Over 100 killed in Iraq’s coordinaded attacks
Several attacks in three different parts of Iraq today killed over 100 people and injured almost 350 more, making Monday the deadliest day in the country this year.
Early on Monday morning, attacks with automatic weapons against six army and police checkpoints in the city of Baghdad killed seven police officers, with three other bombings in the city killing another two policemen.
An official from Iraq’s interior ministry said that the attacks in Baghdad began at around 0630 local time (0330 UTC), not ending until around 0800 local time (0500 UTC). The official also said that most of those wounded were security personnel.
At around 1330 local time (1030 UTC), three car bombs exploded in the city of Al Hillah outside a textiles factory; the bombings came as workers were leaving the factory, which increased the death toll.
An hour later, with emergency responders on the scene, a fourth car bomb exploded. In total, 50 people were killed in the four explosions. A factory worker said that “[w]hen I heard the explosions, I rushed outside and saw the massive damage–there were bodies everywhere, people were crying and screaming.”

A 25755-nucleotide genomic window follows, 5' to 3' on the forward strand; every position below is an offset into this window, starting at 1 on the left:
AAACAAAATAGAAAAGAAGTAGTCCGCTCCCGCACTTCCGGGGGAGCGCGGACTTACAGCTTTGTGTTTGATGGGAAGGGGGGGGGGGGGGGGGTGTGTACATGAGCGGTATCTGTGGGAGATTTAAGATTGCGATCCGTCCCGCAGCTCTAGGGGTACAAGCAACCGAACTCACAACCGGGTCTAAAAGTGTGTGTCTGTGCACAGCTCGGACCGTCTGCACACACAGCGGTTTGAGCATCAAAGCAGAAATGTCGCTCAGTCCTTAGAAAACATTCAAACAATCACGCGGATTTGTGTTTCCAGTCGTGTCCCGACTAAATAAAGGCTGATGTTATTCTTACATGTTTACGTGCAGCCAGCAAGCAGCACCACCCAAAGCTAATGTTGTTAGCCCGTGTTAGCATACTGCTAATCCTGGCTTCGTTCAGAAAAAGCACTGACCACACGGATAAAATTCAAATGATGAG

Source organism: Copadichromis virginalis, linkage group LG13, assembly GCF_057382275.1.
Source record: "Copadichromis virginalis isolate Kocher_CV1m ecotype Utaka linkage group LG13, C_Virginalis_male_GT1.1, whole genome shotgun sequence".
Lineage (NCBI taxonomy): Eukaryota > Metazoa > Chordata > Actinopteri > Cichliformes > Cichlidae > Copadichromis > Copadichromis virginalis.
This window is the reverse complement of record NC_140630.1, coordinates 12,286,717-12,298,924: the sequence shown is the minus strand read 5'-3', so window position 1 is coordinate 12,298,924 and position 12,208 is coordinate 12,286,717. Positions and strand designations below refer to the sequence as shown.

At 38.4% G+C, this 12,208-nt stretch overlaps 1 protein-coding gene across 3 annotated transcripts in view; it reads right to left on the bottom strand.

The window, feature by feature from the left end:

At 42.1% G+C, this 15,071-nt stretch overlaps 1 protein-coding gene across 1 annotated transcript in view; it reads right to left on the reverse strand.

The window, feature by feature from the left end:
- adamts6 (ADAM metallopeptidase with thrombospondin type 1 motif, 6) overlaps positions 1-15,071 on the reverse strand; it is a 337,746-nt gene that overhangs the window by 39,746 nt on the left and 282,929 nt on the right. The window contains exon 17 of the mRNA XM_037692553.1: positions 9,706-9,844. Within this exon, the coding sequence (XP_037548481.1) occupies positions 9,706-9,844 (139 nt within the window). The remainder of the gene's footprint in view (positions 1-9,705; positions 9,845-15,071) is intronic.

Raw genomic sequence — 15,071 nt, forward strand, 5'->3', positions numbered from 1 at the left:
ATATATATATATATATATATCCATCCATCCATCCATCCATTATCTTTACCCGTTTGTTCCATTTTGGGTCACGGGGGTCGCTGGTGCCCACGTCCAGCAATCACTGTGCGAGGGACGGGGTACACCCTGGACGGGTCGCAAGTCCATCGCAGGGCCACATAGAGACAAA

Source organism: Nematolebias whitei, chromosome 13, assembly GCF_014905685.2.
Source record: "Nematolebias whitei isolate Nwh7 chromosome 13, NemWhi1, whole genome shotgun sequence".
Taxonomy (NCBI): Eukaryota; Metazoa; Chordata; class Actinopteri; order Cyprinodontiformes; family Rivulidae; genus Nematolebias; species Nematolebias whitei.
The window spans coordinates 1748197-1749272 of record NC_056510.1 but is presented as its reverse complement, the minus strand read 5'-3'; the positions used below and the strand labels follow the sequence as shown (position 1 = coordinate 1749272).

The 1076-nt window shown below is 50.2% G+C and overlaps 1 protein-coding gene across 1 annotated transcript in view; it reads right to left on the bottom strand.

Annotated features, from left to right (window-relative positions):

In the southern city of Basra, three separate car bombs in two locations occurred between 1800 and 1900 local time (1500 to 1600 UTC). The attacks were at two markets in central Basra, and killed a total of around 20 people.
Another car bombing in the city of Suwayrah, around 40 miles southeast of Baghdad, killed 11 people and wounded 70 more. According to a police official in the city, there were two bombings, both near the city’s mosque.
There were also four other scattered attacks around the country in Fallujah, west of Baghdad, Mosul, in the north of Iraq, Iskandiriyah, south of Baghdad, and outside of Tarmiyah, north of Baghdad. In total, these attacks killed twelve more people.
According to a government spokesman in Baghdad, more than 20 total attacks occurred in the country, and were targeted at both the military and civilians. The attacks are also seen as emphasizing the ability of insurgent groups in Iraq to continue to be able to attack on a large scale, despite government efforts to increase security in the country, as well as the killings and arrests of numerous extremist leaders in recent months.